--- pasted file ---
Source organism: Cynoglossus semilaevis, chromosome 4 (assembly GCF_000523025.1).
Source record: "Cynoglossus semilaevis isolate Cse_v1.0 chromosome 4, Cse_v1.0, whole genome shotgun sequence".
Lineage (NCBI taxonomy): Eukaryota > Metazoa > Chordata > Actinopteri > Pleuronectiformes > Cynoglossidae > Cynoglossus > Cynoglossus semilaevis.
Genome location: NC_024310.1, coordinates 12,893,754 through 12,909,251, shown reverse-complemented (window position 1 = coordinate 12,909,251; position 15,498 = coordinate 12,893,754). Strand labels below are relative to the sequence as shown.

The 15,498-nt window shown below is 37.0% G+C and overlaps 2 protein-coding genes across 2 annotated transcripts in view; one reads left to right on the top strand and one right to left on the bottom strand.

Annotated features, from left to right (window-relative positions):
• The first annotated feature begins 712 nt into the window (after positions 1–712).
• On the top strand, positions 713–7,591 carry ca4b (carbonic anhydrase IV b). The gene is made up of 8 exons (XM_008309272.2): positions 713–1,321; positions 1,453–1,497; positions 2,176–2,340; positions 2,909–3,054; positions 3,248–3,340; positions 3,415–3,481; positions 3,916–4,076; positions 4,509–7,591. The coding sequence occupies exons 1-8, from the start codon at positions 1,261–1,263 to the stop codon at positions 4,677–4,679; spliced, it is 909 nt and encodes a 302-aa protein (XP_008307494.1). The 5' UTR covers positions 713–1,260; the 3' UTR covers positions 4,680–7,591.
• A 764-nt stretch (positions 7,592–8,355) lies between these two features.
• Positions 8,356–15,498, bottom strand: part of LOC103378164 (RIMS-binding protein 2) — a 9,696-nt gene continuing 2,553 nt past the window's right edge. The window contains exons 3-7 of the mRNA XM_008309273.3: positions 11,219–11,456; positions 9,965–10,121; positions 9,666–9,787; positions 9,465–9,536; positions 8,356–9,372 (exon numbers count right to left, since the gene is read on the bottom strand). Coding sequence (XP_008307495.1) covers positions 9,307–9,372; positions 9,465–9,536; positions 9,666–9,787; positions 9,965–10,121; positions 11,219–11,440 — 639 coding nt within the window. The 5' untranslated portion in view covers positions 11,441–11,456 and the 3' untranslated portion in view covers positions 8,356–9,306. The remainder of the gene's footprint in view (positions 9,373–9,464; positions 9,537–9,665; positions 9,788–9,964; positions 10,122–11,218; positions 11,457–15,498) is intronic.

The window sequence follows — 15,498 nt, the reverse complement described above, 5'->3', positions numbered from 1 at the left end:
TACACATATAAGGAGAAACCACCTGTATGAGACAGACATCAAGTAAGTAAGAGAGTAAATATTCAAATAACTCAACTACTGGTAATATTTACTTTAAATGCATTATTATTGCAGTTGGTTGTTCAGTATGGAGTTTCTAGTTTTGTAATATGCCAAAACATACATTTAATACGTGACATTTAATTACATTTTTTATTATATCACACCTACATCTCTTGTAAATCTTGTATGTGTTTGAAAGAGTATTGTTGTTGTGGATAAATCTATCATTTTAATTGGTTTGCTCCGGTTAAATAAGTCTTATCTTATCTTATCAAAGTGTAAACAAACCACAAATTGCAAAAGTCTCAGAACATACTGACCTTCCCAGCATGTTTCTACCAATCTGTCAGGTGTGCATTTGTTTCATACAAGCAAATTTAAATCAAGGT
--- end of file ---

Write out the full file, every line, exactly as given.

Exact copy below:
Source organism: Cynoglossus semilaevis, chromosome 4 (assembly GCF_000523025.1).
Source record: "Cynoglossus semilaevis isolate Cse_v1.0 chromosome 4, Cse_v1.0, whole genome shotgun sequence".
Lineage (NCBI taxonomy): Eukaryota > Metazoa > Chordata > Actinopteri > Pleuronectiformes > Cynoglossidae > Cynoglossus > Cynoglossus semilaevis.
Genome location: NC_024310.1, coordinates 12,893,754 through 12,909,251, shown reverse-complemented (window position 1 = coordinate 12,909,251; position 15,498 = coordinate 12,893,754). Strand labels below are relative to the sequence as shown.

The 15,498-nt window shown below is 37.0% G+C and overlaps 2 protein-coding genes across 2 annotated transcripts in view; one reads left to right on the top strand and one right to left on the bottom strand.

Annotated features, from left to right (window-relative positions):
• The first annotated feature begins 712 nt into the window (after positions 1–712).
• On the top strand, positions 713–7,591 carry ca4b (carbonic anhydrase IV b). The gene is made up of 8 exons (XM_008309272.2): positions 713–1,321; positions 1,453–1,497; positions 2,176–2,340; positions 2,909–3,054; positions 3,248–3,340; positions 3,415–3,481; positions 3,916–4,076; positions 4,509–7,591. The coding sequence occupies exons 1-8, from the start codon at positions 1,261–1,263 to the stop codon at positions 4,677–4,679; spliced, it is 909 nt and encodes a 302-aa protein (XP_008307494.1). The 5' UTR covers positions 713–1,260; the 3' UTR covers positions 4,680–7,591.
• A 764-nt stretch (positions 7,592–8,355) lies between these two features.
• Positions 8,356–15,498, bottom strand: part of LOC103378164 (RIMS-binding protein 2) — a 9,696-nt gene continuing 2,553 nt past the window's right edge. The window contains exons 3-7 of the mRNA XM_008309273.3: positions 11,219–11,456; positions 9,965–10,121; positions 9,666–9,787; positions 9,465–9,536; positions 8,356–9,372 (exon numbers count right to left, since the gene is read on the bottom strand). Coding sequence (XP_008307495.1) covers positions 9,307–9,372; positions 9,465–9,536; positions 9,666–9,787; positions 9,965–10,121; positions 11,219–11,440 — 639 coding nt within the window. The 5' untranslated portion in view covers positions 11,441–11,456 and the 3' untranslated portion in view covers positions 8,356–9,306. The remainder of the gene's footprint in view (positions 9,373–9,464; positions 9,537–9,665; positions 9,788–9,964; positions 10,122–11,218; positions 11,457–15,498) is intronic.

The window sequence follows — 15,498 nt, the reverse complement described above, 5'->3', positions numbered from 1 at the left end:
TACACATATAAGGAGAAACCACCTGTATGAGACAGACATCAAGTAAGTAAGAGAGTAAATATTCAAATAACTCAACTACTGGTAATATTTACTTTAAATGCATTATTATTGCAGTTGGTTGTTCAGTATGGAGTTTCTAGTTTTGTAATATGCCAAAACATACATTTAATACGTGACATTTAATTACATTTTTTATTATATCACACCTACATCTCTTGTAAATCTTGTATGTGTTTGAAAGAGTATTGTTGTTGTGGATAAATCTATCATTTTAATTGGTTTGCTCCGGTTAAATAAGTCTTATCTTATCTTATCAAAGTGTAAACAAACCACAAATTGCAAAAGTCTCAGAACATACTGACCTTCCCAGCATGTTTCTACCAATCTGTCAGGTGTGCATTTGTTTCATACAAGCAAATTTAAATCAAGGT